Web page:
We also shall discuss the lawfulness of the searches of appellant's person, the car he was driving when he was arrested, and the apartment in San Antonio. When appellant was arrested he was searched, and a .32 caliber pistol and a set of keys were seized. The search of appellant was conducted incident to his arrest and did not exceed the permissible scope for such a search. See Chimel v. California, 395 U.S. 752, 89 S.Ct. 2034, 23 L.Ed.2d 685 (1969); Tarpley v. State, 565 S.W.2d 525 (Tex.Cr.App., decided May 10, 1978). The court did not err in admitting these items in evidence.
After appellant was arrested he directed officers to a car parked nearby which he said he had been driving. The car belonged to the deceased, and a subsequent search of it disclosed several items of the deceased's personal property. Since appellant did not own the car and was not in possession of it when it was searched (the officers having taken custody of it for its rightful owner), the appellant lacked standing to contest the search. Presented with similar facts, another court said:
"In the present case, the court refuses to allow petitioner standing to challenge the search of an automobile, which petitioner was in possession of only by reason of the murder he committed."
Meade v. Cox, 310 F. Supp. 233 (W.D.Va. 1970), affirmed 438 F.2d 323 (4th Cir.), cert. denied, 404 U.S. 910, 92 S.Ct. 234, 30 L.Ed.2d 182. See also United States v. Ankrom, 446 F.2d 1402 (5th Cir. 1971); United States v. Kucinich, 404 F.2d 262 (6th Cir. 1968); Rodgers v. United States, 362 F.2d 358 (8th Cir. 1966), cert. denied, 385 U.S. 993, 87 S.Ct. 608, 17 L.Ed.2d 454.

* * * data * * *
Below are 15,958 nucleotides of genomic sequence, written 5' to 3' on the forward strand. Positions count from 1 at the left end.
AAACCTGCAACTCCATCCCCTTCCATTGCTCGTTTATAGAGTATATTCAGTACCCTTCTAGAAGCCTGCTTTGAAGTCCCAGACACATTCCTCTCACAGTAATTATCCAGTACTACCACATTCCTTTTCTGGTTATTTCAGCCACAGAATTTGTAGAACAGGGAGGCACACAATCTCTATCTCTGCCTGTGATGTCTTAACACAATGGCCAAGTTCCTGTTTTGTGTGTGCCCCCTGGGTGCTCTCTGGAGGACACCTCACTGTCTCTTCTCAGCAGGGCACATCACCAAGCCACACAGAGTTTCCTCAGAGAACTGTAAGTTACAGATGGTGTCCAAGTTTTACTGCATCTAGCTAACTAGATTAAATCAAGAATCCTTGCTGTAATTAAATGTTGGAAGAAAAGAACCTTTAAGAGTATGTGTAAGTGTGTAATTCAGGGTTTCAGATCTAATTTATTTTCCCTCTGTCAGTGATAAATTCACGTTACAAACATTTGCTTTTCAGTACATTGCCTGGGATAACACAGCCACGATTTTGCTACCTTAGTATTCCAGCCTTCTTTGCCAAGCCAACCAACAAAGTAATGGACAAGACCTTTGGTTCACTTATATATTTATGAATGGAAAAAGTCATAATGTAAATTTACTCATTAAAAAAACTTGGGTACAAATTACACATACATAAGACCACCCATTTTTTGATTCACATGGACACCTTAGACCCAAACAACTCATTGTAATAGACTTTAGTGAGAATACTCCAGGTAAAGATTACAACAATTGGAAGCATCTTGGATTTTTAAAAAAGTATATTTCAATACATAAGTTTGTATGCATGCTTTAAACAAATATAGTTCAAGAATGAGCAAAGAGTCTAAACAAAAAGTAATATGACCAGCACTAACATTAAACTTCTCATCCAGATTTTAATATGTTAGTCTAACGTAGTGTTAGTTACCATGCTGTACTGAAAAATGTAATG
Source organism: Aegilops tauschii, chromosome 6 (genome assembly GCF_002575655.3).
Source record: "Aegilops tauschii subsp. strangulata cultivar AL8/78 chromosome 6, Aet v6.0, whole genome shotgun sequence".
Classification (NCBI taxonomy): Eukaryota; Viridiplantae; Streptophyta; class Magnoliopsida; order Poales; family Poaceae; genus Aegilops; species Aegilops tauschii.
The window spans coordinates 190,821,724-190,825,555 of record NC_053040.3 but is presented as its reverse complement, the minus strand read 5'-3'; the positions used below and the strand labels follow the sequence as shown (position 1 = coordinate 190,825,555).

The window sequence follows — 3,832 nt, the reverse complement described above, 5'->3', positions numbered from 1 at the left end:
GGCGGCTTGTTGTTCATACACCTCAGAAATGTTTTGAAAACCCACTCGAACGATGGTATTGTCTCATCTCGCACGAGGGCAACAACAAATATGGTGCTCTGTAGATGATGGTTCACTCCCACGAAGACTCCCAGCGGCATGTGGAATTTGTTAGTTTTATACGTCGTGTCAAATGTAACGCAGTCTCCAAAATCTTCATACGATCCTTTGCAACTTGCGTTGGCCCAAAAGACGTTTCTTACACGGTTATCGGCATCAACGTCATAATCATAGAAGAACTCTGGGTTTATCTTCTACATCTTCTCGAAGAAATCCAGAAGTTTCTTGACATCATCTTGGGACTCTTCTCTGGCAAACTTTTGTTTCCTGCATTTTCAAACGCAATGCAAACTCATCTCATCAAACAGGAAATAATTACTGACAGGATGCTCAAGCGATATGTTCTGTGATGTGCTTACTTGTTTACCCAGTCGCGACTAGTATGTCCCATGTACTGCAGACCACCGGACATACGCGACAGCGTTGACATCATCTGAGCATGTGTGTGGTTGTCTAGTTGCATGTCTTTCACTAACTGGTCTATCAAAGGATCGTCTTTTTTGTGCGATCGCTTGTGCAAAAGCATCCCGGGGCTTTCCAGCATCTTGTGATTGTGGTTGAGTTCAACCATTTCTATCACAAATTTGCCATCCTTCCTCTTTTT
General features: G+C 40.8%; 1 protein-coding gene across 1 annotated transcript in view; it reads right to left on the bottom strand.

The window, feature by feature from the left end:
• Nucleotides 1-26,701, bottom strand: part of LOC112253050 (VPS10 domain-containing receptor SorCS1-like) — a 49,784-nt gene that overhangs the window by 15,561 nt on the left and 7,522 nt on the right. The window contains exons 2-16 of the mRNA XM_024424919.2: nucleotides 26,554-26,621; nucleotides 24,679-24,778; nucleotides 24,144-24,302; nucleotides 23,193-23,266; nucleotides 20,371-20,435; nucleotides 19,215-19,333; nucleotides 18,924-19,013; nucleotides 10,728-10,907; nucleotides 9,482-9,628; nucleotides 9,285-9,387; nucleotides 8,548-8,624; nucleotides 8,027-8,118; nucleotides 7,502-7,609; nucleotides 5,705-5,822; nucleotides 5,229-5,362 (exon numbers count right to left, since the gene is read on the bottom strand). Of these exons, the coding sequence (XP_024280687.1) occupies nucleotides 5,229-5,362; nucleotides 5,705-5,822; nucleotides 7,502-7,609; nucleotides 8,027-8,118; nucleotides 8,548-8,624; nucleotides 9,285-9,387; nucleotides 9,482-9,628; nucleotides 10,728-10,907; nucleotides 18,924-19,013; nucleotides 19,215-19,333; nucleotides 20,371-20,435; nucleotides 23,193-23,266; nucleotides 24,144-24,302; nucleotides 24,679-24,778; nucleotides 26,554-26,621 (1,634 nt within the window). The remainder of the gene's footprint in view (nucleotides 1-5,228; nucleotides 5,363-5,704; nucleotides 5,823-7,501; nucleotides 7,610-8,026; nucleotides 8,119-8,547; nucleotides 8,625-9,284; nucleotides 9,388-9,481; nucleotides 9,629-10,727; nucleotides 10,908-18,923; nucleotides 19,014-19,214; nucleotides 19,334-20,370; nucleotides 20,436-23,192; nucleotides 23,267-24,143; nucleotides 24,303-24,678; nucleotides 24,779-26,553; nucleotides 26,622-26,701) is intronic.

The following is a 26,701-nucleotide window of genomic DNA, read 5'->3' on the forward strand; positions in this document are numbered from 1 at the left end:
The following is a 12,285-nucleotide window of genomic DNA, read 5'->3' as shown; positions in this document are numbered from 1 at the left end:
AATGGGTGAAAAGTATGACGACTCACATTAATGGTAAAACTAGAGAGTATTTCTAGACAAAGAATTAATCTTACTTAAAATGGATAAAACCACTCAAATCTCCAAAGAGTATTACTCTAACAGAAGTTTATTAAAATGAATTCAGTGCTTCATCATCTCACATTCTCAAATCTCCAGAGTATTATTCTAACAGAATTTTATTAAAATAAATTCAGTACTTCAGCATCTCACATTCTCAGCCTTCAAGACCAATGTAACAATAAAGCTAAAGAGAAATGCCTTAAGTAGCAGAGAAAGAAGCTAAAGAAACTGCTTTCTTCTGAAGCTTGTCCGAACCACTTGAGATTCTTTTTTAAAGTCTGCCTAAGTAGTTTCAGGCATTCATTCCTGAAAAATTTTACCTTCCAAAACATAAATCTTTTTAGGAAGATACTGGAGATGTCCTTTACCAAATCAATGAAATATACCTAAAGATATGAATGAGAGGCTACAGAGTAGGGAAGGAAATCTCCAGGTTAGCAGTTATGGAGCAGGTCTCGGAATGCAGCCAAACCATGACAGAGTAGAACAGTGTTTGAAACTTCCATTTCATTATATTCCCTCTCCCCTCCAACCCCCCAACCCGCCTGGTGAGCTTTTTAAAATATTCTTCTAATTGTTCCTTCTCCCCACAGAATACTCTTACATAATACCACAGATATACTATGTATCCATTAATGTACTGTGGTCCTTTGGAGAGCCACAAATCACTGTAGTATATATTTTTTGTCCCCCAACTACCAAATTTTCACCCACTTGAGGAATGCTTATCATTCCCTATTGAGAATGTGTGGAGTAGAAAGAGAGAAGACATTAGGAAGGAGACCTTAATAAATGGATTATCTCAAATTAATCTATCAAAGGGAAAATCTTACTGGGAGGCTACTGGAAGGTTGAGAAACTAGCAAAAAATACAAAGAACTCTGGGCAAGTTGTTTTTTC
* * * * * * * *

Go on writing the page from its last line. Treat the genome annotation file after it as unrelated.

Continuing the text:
Bonds and rings belonging to the deceased, which were found in the apartment appellant rented in San Antonio, were admitted in evidence. They were discovered by appellant's landlady, who entered the apartment after he had been arrested so that she could prepare it for a new tenant. Since she was not a law enforcement officer or acting as the agent of law enforcement officers, her actions were not subject to the Fourth Amendment prohibition against unreasonable searches and seizures. Burdeau v. McDowell, 256 U.S. 465, 41 S.Ct. 574, 65 L.Ed. 1048 (1921); Gaines v. State, 95 Tex.Crim. R., 251 S.W. 245 (1922); United States v. Knox, 458 F.2d 612 (5th Cir. 1972); Barnes v. United States, 373 F.2d 517 (5th Cir. 1967). We do not understand Art. 38.23, V.A.C.C.P., to render inadmissible the items seized by appellant's landlady. Since she was rightfully on the premises, whatever incriminating facts or circumstances were discovered by her were admissible. See Parsons v. State, 160 Tex.Crim. R., 271 S.W.2d 643 (Tex.Cr.App. 1953), cert. denied, 348 U.S. 837, 75 S.Ct. 36, 99 L.Ed.2d 660; Dubbs v. State, 143 Tex.Crim. R., 157 S.W.2d 643 (1942).
The record shows that appellant's trial was fair, that he was represented by experienced, appointed counsel, and that he was afforded all of his constitutional rights. Given the facts surrounding the brutal killing for which appellant was convicted, and his background, we cannot say that the severe penalty which was assessed is inappropriate.
The judgment is affirmed.
ROBERTS and PHILLIPS, JJ., concur in result.